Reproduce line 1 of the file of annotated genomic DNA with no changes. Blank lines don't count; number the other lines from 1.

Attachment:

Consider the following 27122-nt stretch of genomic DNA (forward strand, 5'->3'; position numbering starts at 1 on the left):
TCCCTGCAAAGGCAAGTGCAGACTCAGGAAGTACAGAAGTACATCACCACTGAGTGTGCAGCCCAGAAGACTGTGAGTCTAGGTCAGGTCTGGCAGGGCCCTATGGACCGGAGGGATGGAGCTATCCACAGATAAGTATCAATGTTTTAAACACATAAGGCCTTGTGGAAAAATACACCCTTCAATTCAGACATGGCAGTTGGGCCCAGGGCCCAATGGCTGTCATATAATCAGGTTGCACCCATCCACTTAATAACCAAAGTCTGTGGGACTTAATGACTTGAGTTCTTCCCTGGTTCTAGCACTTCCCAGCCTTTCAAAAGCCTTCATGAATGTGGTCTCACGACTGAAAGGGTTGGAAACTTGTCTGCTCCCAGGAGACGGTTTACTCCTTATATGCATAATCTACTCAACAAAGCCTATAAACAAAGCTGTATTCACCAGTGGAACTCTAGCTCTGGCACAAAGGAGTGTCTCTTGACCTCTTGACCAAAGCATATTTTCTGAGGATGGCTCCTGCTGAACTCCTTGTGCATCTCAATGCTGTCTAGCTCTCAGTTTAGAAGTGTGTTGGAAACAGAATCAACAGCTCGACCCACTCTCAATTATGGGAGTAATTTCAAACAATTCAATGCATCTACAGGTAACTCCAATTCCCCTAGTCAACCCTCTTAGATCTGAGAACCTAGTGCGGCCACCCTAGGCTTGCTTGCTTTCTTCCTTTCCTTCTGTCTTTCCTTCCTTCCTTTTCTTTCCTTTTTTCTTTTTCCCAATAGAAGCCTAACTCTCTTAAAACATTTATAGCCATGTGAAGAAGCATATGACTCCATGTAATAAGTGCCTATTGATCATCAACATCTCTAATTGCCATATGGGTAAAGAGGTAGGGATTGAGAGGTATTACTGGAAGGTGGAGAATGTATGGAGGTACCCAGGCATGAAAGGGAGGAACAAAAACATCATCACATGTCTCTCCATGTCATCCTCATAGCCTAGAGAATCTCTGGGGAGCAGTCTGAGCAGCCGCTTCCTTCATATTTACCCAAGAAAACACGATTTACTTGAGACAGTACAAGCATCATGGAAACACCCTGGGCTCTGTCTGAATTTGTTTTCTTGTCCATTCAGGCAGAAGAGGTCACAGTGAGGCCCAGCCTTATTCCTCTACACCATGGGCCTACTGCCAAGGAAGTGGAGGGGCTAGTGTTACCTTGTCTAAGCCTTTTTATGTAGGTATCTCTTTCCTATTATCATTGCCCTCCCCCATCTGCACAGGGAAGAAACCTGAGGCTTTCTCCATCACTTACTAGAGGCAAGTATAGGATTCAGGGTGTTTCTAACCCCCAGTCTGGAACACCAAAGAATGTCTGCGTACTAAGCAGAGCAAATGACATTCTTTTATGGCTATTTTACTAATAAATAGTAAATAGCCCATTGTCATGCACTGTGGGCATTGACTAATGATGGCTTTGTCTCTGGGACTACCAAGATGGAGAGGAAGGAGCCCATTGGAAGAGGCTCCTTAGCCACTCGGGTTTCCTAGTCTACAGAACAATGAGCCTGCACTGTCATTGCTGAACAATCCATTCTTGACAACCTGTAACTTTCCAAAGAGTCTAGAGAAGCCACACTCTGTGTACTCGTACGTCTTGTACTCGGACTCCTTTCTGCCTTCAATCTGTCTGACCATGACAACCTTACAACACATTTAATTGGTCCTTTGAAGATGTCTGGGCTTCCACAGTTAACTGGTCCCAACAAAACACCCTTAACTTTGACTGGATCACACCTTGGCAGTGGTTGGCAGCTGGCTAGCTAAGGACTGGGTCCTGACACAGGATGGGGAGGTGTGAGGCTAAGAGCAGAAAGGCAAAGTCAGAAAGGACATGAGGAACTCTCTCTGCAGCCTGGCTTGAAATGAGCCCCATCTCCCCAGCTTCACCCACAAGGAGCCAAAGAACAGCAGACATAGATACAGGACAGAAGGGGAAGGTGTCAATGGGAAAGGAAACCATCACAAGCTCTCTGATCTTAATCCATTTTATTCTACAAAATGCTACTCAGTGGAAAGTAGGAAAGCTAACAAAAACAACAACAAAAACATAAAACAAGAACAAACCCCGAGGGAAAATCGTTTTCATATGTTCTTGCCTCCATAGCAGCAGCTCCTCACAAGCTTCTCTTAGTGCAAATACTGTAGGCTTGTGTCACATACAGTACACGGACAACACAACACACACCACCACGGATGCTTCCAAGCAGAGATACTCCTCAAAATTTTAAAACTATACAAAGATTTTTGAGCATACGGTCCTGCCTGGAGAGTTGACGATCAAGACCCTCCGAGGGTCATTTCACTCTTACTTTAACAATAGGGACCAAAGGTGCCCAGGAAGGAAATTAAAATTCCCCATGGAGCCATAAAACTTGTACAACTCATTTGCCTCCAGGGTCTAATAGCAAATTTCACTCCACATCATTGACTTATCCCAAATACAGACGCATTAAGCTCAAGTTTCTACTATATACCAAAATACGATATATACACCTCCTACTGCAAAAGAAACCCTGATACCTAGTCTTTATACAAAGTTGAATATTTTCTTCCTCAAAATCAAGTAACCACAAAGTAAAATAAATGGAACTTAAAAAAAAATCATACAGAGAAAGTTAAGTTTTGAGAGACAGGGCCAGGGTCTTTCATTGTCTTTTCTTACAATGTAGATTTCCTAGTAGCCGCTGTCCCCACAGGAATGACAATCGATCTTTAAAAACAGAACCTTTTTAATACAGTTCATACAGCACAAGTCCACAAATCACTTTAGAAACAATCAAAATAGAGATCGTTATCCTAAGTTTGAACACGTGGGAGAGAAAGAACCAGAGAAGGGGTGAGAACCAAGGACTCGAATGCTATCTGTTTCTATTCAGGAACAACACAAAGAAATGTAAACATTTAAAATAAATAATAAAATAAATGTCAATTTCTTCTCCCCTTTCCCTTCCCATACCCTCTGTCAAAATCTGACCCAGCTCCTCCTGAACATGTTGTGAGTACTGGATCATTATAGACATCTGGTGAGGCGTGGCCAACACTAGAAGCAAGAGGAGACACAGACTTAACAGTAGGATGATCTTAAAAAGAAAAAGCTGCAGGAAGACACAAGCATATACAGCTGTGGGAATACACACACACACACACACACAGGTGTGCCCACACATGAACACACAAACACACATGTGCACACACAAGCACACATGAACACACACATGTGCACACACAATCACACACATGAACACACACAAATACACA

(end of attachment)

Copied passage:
Consider the following 27122-nt stretch of genomic DNA (forward strand, 5'->3'; position numbering starts at 1 on the left):